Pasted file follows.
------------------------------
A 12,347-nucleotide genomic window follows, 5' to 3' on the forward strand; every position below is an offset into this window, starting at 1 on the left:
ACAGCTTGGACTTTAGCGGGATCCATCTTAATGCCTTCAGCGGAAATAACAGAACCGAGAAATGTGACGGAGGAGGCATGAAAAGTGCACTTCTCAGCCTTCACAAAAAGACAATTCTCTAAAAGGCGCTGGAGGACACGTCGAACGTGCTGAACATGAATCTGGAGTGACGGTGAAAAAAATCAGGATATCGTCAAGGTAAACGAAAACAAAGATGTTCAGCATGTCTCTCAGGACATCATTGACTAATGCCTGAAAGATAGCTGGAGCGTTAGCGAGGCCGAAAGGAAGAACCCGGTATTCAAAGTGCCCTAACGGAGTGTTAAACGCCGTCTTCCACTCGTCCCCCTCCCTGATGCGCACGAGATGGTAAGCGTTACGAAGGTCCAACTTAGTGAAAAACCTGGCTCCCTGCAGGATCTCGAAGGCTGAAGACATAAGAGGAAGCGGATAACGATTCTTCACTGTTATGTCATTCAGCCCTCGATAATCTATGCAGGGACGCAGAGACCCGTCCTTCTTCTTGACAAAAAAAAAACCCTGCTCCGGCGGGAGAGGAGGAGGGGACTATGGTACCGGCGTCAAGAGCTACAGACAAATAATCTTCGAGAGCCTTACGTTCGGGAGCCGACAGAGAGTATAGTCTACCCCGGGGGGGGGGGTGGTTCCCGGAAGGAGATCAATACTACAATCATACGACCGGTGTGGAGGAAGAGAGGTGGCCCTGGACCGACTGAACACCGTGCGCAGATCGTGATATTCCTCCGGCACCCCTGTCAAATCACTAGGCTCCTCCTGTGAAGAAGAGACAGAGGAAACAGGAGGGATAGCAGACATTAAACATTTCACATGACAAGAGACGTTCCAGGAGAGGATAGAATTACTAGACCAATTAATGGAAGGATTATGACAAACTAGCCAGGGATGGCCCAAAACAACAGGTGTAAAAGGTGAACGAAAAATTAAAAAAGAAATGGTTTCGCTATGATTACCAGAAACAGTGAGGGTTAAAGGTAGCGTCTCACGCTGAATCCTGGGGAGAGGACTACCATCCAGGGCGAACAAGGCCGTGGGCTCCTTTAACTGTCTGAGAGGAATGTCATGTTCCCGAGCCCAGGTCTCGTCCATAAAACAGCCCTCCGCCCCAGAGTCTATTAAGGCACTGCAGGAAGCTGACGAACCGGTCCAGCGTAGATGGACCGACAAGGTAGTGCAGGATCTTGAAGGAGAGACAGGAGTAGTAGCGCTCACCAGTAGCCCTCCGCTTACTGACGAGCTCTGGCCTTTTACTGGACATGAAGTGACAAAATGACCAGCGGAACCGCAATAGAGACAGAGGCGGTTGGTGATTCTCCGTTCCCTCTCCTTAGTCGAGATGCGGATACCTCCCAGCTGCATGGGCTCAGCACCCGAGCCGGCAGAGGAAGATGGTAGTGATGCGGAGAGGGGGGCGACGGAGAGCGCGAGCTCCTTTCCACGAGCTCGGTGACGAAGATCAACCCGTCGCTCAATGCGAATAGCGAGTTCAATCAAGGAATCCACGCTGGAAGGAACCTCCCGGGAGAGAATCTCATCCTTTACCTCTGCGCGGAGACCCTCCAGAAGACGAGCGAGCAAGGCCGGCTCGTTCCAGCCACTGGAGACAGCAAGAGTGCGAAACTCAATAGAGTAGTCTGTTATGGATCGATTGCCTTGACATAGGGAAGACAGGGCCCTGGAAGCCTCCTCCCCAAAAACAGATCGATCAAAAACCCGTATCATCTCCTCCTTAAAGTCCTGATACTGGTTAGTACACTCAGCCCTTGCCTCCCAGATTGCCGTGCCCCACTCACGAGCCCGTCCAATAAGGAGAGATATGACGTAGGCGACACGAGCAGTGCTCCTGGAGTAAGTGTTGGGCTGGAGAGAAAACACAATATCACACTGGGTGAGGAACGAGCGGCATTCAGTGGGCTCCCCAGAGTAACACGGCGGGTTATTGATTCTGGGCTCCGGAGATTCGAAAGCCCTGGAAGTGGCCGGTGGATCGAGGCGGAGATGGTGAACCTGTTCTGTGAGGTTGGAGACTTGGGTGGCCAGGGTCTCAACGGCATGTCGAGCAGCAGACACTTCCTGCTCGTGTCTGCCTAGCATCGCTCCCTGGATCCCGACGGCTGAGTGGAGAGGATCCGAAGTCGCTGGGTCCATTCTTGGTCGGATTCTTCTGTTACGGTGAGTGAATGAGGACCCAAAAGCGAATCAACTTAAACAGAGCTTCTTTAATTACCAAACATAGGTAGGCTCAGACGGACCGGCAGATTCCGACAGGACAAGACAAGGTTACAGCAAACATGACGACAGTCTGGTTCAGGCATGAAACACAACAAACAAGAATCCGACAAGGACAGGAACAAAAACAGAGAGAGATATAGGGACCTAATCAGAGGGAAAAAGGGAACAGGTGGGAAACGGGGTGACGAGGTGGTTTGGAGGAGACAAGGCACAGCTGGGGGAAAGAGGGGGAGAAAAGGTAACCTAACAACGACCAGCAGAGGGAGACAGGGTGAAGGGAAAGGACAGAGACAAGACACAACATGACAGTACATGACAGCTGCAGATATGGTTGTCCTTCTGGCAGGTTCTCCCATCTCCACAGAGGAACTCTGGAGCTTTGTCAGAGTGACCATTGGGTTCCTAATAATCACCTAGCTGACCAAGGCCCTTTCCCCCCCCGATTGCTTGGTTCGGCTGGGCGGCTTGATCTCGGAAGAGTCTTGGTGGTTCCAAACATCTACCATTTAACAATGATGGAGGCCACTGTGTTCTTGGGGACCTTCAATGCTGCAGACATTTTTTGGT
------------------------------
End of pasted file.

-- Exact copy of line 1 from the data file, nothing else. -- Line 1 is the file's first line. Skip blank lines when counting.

A 12,347-nucleotide genomic window follows, 5' to 3' on the forward strand; every position below is an offset into this window, starting at 1 on the left: